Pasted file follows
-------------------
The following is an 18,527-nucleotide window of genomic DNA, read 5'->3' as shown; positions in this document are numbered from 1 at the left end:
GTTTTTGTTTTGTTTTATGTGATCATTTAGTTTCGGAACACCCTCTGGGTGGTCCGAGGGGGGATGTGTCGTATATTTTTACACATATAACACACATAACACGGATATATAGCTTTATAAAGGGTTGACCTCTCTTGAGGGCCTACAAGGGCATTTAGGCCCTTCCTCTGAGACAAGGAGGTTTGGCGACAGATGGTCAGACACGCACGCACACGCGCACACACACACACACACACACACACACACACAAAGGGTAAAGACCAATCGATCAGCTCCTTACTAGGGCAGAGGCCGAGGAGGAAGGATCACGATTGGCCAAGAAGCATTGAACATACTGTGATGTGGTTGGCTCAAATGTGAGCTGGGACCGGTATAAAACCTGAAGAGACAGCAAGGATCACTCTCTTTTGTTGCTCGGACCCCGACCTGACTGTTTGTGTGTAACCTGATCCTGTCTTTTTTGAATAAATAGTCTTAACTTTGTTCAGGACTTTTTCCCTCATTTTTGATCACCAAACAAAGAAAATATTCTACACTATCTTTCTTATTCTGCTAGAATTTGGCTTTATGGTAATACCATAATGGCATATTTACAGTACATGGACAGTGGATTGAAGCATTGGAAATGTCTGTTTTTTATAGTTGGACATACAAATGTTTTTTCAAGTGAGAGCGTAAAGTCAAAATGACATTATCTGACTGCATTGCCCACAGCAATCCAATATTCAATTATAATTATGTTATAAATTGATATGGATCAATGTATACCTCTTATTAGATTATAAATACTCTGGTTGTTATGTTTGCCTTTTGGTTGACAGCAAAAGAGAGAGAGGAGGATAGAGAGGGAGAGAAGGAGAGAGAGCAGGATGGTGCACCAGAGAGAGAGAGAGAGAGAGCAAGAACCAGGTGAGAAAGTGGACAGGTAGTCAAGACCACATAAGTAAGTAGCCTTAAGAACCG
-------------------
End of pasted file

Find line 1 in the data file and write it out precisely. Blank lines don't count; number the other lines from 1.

The following is an 18,527-nucleotide window of genomic DNA, read 5'->3' as shown; positions in this document are numbered from 1 at the left end: